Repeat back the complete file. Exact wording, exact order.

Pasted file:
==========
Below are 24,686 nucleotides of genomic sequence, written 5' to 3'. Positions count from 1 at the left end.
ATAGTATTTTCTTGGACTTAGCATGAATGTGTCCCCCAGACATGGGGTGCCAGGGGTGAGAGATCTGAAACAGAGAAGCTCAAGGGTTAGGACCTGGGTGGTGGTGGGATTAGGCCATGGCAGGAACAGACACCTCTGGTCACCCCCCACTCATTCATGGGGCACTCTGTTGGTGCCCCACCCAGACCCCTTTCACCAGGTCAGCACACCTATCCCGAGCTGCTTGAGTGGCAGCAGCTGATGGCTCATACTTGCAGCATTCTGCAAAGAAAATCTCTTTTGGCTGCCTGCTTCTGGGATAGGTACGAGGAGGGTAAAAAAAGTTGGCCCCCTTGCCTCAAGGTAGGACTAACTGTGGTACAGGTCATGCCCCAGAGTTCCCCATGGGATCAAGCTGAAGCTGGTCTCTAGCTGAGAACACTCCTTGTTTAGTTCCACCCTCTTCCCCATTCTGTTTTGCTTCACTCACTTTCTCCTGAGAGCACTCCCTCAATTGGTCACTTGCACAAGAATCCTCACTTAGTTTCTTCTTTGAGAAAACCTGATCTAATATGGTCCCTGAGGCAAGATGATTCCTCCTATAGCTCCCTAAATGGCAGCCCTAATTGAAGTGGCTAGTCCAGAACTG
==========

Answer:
Below are 24,686 nucleotides of genomic sequence, written 5' to 3'. Positions count from 1 at the left end.
ATAGTATTTTCTTGGACTTAGCATGAATGTGTCCCCCAGACATGGGGTGCCAGGGGTGAGAGATCTGAAACAGAGAAGCTCAAGGGTTAGGACCTGGGTGGTGGTGGGATTAGGCCATGGCAGGAACAGACACCTCTGGTCACCCCCCACTCATTCATGGGGCACTCTGTTGGTGCCCCACCCAGACCCCTTTCACCAGGTCAGCACACCTATCCCGAGCTGCTTGAGTGGCAGCAGCTGATGGCTCATACTTGCAGCATTCTGCAAAGAAAATCTCTTTTGGCTGCCTGCTTCTGGGATAGGTACGAGGAGGGTAAAAAAAGTTGGCCCCCTTGCCTCAAGGTAGGACTAACTGTGGTACAGGTCATGCCCCAGAGTTCCCCATGGGATCAAGCTGAAGCTGGTCTCTAGCTGAGAACACTCCTTGTTTAGTTCCACCCTCTTCCCCATTCTGTTTTGCTTCACTCACTTTCTCCTGAGAGCACTCCCTCAATTGGTCACTTGCACAAGAATCCTCACTTAGTTTCTTCTTTGAGAAAACCTGATCTAATATGGTCCCTGAGGCAAGATGATTCCTCCTATAGCTCCCTAAATGGCAGCCCTAATTGAAGTGGCTAGTCCAGAACTG